Atlas Venture Kills It with Isilon Acquisition


For Atlas Venture, the road has been a bit bumpy in recent years. Last year, for example, it generated some unwanted attention right here after downsizing its London office and parting with four stateside partners, in some measure because it raised only $293 million for its eighth fund, instead of the $500 million the firm had targeted.

Its picture is looking considerably brighter today. Not only has Atlas sold a few portfolio companies this year, with another in registration, but this morning, EMC announced that it’s paying $2.25 billion for Isilon, a publicly traded, 9-year-old storage maker which counts Atlas as its largest shareholder. Isilon’s shares are currently trading above $33 per share.

It’s some recovery for both Atlas and Isilon.

Though Isilon raised $108 in a late 2006 IPO, its revenue projections repeatedly fell short of the guidance it was giving Wall Street. By January of last year, its stock was trading at between $1 and $2, down from its $13 IPO price.

Sujah Patel, a former RealNetworks developer who founded the company, stepped back into the fold as CEO, and “just did a wonderful job of realizing its potential,” says Isilon board member and Atlas Venture Partner Barry Fidelman

Certainly, the company’s recent trajectory has also been aided by some outside factors, not least of which was Hewlett-Packard’s high-profile acquisition of data storage company 3PAR for $2.35 billion back in September.

That Isilon operates in an exploding space also helps. The company is among other storage makers focused on network-attached storage, which lets its customers — including Facebook — quickly build large clusters of storage devices for faster data access. Clustered storage is particularly key in storing high-definition media applications, which requires storage of massive amounts of data.

Several reports have suggested that EMC may have paid a premium for Isilon owing to other bidders for the company, whose market cap has soared in recent months and was $1.75 billion as of Friday. Fidelman, who has been on Isilon’s board since 2001, declined to comment on whether or not those reports are accurate.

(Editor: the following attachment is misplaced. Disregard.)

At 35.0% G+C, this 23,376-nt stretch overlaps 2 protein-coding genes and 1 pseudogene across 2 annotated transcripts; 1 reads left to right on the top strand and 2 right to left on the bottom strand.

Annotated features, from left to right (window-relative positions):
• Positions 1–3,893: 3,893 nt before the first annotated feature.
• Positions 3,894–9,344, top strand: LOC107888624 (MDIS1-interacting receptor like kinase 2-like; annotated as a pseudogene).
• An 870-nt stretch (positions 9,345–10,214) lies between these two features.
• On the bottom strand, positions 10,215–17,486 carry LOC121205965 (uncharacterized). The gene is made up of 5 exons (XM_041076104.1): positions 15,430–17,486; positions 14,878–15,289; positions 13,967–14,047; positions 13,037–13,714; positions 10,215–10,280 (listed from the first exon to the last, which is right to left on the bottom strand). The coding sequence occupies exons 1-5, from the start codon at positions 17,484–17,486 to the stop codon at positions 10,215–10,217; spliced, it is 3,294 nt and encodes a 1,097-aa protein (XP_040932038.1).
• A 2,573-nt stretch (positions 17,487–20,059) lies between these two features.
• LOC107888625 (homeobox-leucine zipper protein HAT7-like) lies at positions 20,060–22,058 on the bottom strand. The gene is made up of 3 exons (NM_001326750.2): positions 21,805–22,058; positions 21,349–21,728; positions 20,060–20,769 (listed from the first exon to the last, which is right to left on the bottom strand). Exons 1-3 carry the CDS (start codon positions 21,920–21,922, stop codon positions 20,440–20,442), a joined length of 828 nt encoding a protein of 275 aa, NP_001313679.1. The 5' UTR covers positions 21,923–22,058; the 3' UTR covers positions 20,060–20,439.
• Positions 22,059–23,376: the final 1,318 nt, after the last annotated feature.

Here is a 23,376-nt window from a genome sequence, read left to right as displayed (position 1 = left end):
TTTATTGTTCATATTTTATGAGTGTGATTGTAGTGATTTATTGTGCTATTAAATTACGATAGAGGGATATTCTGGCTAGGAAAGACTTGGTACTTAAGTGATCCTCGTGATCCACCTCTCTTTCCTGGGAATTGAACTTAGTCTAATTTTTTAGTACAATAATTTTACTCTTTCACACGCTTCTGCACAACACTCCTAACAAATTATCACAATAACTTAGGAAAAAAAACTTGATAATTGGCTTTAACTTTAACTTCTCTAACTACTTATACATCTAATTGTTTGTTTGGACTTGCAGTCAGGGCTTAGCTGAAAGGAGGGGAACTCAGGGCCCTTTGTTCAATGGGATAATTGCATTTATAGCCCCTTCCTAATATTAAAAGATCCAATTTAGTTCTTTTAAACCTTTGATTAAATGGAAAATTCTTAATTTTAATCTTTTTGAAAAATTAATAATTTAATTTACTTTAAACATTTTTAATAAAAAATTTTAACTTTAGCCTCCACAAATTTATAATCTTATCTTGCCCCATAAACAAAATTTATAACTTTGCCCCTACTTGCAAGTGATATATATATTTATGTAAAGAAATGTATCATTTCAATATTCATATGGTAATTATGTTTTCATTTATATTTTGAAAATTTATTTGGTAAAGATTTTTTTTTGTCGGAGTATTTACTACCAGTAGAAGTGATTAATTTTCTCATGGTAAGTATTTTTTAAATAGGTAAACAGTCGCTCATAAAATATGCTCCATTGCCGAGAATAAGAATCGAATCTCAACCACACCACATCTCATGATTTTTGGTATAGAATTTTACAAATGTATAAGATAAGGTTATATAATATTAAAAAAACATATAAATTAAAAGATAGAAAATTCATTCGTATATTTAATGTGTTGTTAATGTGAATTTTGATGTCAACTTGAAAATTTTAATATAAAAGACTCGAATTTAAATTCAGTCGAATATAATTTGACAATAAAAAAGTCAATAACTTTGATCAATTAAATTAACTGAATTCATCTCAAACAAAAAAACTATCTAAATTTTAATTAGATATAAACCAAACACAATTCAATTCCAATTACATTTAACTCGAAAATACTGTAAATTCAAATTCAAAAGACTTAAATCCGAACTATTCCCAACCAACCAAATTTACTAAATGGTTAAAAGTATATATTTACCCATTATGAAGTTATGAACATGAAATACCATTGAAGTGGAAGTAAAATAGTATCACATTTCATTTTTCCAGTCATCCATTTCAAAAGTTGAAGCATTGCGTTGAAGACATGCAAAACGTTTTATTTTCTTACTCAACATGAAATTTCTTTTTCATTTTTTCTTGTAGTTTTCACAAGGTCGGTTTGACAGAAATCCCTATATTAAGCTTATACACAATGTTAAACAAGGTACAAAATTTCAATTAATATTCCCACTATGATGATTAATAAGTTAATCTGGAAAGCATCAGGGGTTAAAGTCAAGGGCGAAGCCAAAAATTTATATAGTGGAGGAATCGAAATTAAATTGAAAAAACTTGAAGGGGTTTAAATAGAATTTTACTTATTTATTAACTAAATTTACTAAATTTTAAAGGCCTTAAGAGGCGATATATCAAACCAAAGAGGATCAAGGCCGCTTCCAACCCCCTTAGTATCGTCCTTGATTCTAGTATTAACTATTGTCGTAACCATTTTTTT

Fidelman says Atlas will make $473 million off the deal for a multiple of 20x its original investment. (In addition to the company’s pre-public rounds, Atlas also purchased nearly $1 million worth of Isilon’s stock last year when it was trading at $3.40.)

Asked if the outcome might prompt Atlas to hit the fund-raising trail for its ninth fund faster than otherwise, Fidelman said, “There’s still plenty of money to invest out of the current fund; I don’t think there will be any rush to raise more money.” He adds that the firm’s majority investment in Isilon comes from its fifth fund, which closed with $704 million in 2000. “You can do the arithmetic,” he says. “It doesn’t return the fund, but it makes a nice dent.”

Isilon’s other venture investors include Sequoia Capital, Madrona Venture Group, and Fidelity.

Earlier today, Madrona told Xconomy that it had invested a total of $15 million in Isilon and expects its overall return to be between 15x and 20x that amount. Sequoia, Isilon’s second largest shareholder as of September, will also make out nicely.

Per Isilon’s proxy statement dated April 26, Atlas Venture Fund V LP owns 15,051,590 shares (for an overall stake of 23.09%), Sequoia Capital X owns 11,651,603 shares (17.87%) and Madrona Venture Fund I-A LP owns 8,714,176 shares (13.37%).